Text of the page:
Sindoor is traditionally powdered turmeric and lime, sometimes red saffron, or red sandalwood. It is also called vermilion, or Kumkum. Image source: Photo by Gayathri Malhotra on Unsplash
The origin of the practise of wearing sindoor is ambiguous, but historical records from the Harappan civilisation show that women wore sindoor as a sign of being married. Today's generation considers the wearing of sindoor an outdated and patriarchal ritual. However, there is still a large population of women who uphold the ritual of adorning their foreheads with vermilion every day.
Sindoor implies the longevity of a woman's marriage to her husband in the Hindu tradition. The longer the streak, the longer her husband's life is believed to be. Women wear it for the first time on their wedding day, when the husband applies it during the ceremony. As long as he remains alive, the red streak that fills the woman's maang, or hair partition, symbolises her fruitful married life.
When the finger used to apply the sindoor touches the pituitary gland every time, it arouses affection in a woman for her husband. Image credit: Photo by Amish Thakkar on Unsplash
The components of the red powder are believed to improve the sexual energy of the woman. When the finger used to apply the sindoor touches the pituitary gland every time, it arouses affection in a woman for her husband. The mixture that she wears on her head controls her blood pressure and activates her sexual drive.
These days, feminists do not take very lightly to the practice of wearing sindoor, as they view it as a sign of patriarchal dominance. They do not like being branded as 'belonging to a man'. They prefer to wear it as a style statement because it enhances beauty. Fashion designers have recently commissioned models to sport sindoor on the runway. New age feminists are making bids to allow widows and single women to adorn their foreheads with the vermilion streak.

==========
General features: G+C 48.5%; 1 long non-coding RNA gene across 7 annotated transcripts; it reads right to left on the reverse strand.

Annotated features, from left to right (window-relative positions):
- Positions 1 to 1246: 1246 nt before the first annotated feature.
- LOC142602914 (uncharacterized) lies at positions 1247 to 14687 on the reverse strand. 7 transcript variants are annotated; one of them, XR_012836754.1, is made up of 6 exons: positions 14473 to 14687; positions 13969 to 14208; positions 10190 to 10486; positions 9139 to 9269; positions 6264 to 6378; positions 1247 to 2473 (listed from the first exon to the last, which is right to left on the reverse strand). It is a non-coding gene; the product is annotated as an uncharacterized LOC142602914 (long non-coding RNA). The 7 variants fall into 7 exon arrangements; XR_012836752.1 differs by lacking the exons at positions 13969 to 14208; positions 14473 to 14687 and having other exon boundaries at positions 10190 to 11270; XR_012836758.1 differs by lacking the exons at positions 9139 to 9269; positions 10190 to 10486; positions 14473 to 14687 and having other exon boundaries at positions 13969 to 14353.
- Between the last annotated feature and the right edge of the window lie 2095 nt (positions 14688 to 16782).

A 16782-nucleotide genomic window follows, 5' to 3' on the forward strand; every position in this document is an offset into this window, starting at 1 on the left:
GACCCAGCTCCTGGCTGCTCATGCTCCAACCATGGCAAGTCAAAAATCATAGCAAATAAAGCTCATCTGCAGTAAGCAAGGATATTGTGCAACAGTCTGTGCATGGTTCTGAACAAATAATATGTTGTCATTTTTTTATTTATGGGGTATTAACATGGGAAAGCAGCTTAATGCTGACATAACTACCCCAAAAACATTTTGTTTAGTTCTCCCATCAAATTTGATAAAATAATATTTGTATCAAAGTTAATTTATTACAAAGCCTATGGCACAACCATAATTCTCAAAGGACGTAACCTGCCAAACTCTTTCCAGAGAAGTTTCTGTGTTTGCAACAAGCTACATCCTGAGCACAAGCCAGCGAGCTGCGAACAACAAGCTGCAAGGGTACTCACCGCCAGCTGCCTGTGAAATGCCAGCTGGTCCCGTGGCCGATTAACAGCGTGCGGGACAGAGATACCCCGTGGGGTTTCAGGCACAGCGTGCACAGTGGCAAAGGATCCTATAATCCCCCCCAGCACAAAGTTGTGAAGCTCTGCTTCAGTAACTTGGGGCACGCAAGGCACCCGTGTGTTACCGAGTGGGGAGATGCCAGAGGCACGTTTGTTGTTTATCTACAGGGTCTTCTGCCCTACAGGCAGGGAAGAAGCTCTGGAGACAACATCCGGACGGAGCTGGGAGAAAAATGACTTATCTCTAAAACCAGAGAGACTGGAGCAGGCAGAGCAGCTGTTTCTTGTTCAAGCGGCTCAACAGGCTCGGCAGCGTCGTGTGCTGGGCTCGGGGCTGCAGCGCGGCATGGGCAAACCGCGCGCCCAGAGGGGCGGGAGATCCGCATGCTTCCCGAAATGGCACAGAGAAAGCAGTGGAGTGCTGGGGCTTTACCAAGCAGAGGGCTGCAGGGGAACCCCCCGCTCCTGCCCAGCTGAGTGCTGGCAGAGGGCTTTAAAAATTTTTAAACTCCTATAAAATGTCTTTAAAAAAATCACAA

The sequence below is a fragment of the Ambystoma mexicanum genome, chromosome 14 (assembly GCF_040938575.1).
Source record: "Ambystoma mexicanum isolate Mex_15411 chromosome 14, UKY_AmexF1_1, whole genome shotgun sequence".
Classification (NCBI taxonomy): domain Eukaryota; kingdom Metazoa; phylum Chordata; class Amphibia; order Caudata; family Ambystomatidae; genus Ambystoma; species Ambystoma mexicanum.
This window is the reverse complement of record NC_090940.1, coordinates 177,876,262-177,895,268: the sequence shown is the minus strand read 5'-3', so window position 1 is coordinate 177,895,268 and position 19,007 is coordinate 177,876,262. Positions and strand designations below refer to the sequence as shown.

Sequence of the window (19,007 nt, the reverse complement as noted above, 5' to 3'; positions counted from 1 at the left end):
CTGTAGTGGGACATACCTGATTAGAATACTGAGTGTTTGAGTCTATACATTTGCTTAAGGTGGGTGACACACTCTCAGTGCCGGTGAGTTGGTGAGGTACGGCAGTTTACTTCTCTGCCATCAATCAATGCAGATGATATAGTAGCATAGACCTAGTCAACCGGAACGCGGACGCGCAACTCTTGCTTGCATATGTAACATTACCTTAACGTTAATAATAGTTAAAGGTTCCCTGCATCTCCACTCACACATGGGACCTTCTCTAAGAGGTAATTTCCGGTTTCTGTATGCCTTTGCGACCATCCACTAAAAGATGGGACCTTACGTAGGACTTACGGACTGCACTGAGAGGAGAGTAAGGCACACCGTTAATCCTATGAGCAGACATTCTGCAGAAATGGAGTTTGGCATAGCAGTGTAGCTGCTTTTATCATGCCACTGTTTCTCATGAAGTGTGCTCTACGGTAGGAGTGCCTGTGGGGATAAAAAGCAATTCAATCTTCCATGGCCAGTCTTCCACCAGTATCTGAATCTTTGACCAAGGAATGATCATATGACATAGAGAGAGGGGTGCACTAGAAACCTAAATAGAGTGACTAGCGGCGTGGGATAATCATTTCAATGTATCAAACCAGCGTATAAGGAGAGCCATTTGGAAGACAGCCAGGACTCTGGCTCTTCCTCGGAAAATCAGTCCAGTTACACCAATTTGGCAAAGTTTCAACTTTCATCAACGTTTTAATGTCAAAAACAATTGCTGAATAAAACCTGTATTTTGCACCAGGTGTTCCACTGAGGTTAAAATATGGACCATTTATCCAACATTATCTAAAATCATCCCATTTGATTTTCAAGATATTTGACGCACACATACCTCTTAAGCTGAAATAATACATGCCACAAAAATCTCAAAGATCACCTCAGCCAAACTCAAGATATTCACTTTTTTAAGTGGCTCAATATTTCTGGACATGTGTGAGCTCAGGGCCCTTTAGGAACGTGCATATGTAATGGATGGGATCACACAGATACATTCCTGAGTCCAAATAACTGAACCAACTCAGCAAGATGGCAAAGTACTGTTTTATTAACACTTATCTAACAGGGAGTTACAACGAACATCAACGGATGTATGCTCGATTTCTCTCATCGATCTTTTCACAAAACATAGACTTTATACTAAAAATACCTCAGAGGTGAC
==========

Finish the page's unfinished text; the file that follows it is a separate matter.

Keywords: Sindoor, Marriage, Symbol, Women, Patriarchy
Actress Urvashi Rautela has recently announced the name of her next film which is titled 'Dil Hai Gray'. It's a Hindi remake of Tamil film 'Thiruttu Payale 2'. Urvashi Rautela will be seen alongside Vineet Kumar Singh and Akshay Oberoi.
Urvashi shares: "I am excited to announce the title of my next film 'Dil Hai Gray' on the auspicious day of Vijaya Dashami. The film is very close to my heart and it was lovely working with director Susi Ganeshan sir, producer M Ramesh Reddy sir, and my co-stars Vineet Kumar Singh and Akshay Oberoi. "
"The film has created a massive response in the south industry and I am very positive about the story that it will be also be loved by the audience here. I hope my fans would bless us with their love and support. Super excited to watch my film on the big screen after a long time," she concludes. (IANS/ MBI)
Keywords: urvashi rautela, movies, bollywood, south, remake, film